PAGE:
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Omron 1210 Desktop Calculator


Image Courtesy Takaharu Yoshida

Omron's first electronic calculator, introduced in Japan in September of 1969. The Omron 1210 is one of the earliest electronic calculators to utilize MOS LSI integrated circuitry. Four major MOS LSI chips make up the calculator with two providing the main calculator logic, and two providing the memory capability. The MOS LSI ICs are packaged in an unusual fasion, with large OMRON labeling either printed or embossed into the packaging. At this time, it is unclear who manufactured the MOS LSI chips. When the calculator was developed (1967-1969), Japanese semiconductor manufacturers did not yet have volume production MOS LSI fabrication technology perfected, so these IC's had to be made either in the US or Europe, under contract to Omron. If anyone out there has any information on the MOS LSI chips used in the Omron 1210 and Omron 1200 calculators, please contact us by clicking the EMail button at the top of this page.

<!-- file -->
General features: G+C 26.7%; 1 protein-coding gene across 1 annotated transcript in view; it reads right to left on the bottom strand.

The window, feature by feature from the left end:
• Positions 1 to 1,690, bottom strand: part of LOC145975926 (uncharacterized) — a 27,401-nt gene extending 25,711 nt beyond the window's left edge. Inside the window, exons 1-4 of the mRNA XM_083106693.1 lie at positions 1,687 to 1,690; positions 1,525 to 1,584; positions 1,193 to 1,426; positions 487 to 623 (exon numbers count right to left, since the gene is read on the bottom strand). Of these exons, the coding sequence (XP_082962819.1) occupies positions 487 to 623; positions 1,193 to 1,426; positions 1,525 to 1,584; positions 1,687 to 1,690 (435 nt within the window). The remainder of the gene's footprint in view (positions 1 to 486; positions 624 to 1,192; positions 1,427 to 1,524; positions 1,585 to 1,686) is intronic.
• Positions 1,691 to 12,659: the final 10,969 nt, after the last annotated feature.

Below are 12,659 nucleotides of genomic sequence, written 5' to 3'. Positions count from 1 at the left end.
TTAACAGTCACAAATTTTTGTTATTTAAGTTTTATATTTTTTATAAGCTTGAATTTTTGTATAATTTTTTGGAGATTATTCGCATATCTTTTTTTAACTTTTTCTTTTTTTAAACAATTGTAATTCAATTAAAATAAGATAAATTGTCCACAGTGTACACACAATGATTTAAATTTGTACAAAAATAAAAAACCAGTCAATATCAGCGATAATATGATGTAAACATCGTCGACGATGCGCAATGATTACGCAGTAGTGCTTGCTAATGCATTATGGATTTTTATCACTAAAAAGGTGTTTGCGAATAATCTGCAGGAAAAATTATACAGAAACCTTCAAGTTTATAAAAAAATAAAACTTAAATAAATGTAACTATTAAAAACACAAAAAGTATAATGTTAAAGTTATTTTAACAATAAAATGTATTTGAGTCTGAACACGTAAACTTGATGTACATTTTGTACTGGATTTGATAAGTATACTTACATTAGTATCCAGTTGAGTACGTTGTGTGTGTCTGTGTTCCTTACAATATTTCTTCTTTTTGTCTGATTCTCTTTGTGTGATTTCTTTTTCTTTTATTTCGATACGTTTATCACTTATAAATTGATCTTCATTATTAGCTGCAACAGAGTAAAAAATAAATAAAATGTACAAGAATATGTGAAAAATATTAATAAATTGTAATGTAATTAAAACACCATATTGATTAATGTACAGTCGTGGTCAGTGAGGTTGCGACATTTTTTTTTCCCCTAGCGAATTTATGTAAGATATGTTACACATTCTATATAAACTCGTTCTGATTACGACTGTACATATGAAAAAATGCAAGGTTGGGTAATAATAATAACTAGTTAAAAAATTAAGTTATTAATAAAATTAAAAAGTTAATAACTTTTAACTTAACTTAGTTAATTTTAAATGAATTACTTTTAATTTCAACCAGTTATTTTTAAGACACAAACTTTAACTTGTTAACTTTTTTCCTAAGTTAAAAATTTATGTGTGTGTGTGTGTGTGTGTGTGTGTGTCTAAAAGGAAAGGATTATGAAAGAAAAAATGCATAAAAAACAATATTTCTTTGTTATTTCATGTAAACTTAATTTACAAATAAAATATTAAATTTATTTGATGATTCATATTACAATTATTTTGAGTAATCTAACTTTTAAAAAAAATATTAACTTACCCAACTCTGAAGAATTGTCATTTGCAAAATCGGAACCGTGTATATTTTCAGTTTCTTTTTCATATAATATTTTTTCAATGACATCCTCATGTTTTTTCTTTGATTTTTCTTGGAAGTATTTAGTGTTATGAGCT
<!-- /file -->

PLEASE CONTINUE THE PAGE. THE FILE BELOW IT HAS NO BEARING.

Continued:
The Omron 1210 is a four function calculator with twelve digit capacity using unique segmented Vacuum Flourescent display tubes that create a hand-written appearing digit rendition, similar to the Itron tubes used on some Sharp calculators from the early 1970's, but without the odd half-sized zeroes. Single add/subtract memory register. Fixed decimal setting via slide switch at left side of keyboard. Flip-up display cover becomes a shroud to allow easier reading of display in high ambient light conditions.

The Omron 1210 may be branded by other companies, as Omron was keen on selling their calculators to other distributors who would put their name on the machine, and market/sell/support the calculators through their own distribution and service networks. The Old Calculator Museum is interested in acquiring any brand variant of this calculator.